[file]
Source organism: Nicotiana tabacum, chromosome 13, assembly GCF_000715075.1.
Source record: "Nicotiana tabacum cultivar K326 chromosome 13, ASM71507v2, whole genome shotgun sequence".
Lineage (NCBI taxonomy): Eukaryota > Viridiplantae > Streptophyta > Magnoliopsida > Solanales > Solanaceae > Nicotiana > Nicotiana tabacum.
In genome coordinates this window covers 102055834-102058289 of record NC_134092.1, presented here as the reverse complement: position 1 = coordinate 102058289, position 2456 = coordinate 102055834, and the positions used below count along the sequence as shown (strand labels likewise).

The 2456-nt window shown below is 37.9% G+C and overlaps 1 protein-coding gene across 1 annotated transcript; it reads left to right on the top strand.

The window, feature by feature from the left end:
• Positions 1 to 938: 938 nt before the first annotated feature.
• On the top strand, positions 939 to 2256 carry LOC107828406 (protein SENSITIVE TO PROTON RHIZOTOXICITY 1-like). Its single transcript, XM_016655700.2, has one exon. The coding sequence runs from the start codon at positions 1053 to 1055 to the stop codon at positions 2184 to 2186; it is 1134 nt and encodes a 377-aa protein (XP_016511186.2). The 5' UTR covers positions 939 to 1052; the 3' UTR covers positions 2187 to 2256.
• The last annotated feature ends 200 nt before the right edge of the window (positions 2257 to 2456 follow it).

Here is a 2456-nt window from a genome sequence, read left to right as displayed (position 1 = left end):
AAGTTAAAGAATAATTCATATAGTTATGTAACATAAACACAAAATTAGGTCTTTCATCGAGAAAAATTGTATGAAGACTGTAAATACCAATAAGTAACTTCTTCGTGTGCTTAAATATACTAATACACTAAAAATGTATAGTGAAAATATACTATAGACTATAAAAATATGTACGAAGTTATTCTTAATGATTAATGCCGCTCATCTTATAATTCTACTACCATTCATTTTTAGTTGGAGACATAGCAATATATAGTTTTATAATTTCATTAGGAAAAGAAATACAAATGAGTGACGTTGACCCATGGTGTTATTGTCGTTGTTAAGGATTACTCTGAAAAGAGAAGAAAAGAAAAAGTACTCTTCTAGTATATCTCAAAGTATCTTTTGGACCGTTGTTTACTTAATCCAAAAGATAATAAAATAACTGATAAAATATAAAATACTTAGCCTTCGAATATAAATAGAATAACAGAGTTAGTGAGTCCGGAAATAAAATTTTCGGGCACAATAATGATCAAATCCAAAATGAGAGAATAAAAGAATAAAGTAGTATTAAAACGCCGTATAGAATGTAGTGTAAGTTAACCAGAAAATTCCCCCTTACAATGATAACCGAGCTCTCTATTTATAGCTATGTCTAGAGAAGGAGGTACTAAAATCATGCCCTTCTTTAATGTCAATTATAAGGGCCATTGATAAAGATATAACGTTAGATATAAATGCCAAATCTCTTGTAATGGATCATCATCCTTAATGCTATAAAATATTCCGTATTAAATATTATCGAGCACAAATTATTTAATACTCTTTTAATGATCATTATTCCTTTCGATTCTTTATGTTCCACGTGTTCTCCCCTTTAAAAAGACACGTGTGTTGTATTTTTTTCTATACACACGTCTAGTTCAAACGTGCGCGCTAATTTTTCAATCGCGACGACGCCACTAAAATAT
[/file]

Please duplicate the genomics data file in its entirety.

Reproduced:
Source organism: Nicotiana tabacum, chromosome 13, assembly GCF_000715075.1.
Source record: "Nicotiana tabacum cultivar K326 chromosome 13, ASM71507v2, whole genome shotgun sequence".
Lineage (NCBI taxonomy): Eukaryota > Viridiplantae > Streptophyta > Magnoliopsida > Solanales > Solanaceae > Nicotiana > Nicotiana tabacum.
In genome coordinates this window covers 102055834-102058289 of record NC_134092.1, presented here as the reverse complement: position 1 = coordinate 102058289, position 2456 = coordinate 102055834, and the positions used below count along the sequence as shown (strand labels likewise).

The 2456-nt window shown below is 37.9% G+C and overlaps 1 protein-coding gene across 1 annotated transcript; it reads left to right on the top strand.

The window, feature by feature from the left end:
• Positions 1 to 938: 938 nt before the first annotated feature.
• On the top strand, positions 939 to 2256 carry LOC107828406 (protein SENSITIVE TO PROTON RHIZOTOXICITY 1-like). Its single transcript, XM_016655700.2, has one exon. The coding sequence runs from the start codon at positions 1053 to 1055 to the stop codon at positions 2184 to 2186; it is 1134 nt and encodes a 377-aa protein (XP_016511186.2). The 5' UTR covers positions 939 to 1052; the 3' UTR covers positions 2187 to 2256.
• The last annotated feature ends 200 nt before the right edge of the window (positions 2257 to 2456 follow it).

Here is a 2456-nt window from a genome sequence, read left to right as displayed (position 1 = left end):
AAGTTAAAGAATAATTCATATAGTTATGTAACATAAACACAAAATTAGGTCTTTCATCGAGAAAAATTGTATGAAGACTGTAAATACCAATAAGTAACTTCTTCGTGTGCTTAAATATACTAATACACTAAAAATGTATAGTGAAAATATACTATAGACTATAAAAATATGTACGAAGTTATTCTTAATGATTAATGCCGCTCATCTTATAATTCTACTACCATTCATTTTTAGTTGGAGACATAGCAATATATAGTTTTATAATTTCATTAGGAAAAGAAATACAAATGAGTGACGTTGACCCATGGTGTTATTGTCGTTGTTAAGGATTACTCTGAAAAGAGAAGAAAAGAAAAAGTACTCTTCTAGTATATCTCAAAGTATCTTTTGGACCGTTGTTTACTTAATCCAAAAGATAATAAAATAACTGATAAAATATAAAATACTTAGCCTTCGAATATAAATAGAATAACAGAGTTAGTGAGTCCGGAAATAAAATTTTCGGGCACAATAATGATCAAATCCAAAATGAGAGAATAAAAGAATAAAGTAGTATTAAAACGCCGTATAGAATGTAGTGTAAGTTAACCAGAAAATTCCCCCTTACAATGATAACCGAGCTCTCTATTTATAGCTATGTCTAGAGAAGGAGGTACTAAAATCATGCCCTTCTTTAATGTCAATTATAAGGGCCATTGATAAAGATATAACGTTAGATATAAATGCCAAATCTCTTGTAATGGATCATCATCCTTAATGCTATAAAATATTCCGTATTAAATATTATCGAGCACAAATTATTTAATACTCTTTTAATGATCATTATTCCTTTCGATTCTTTATGTTCCACGTGTTCTCCCCTTTAAAAAGACACGTGTGTTGTATTTTTTTCTATACACACGTCTAGTTCAAACGTGCGCGCTAATTTTTCAATCGCGACGACGCCACTAAAATAT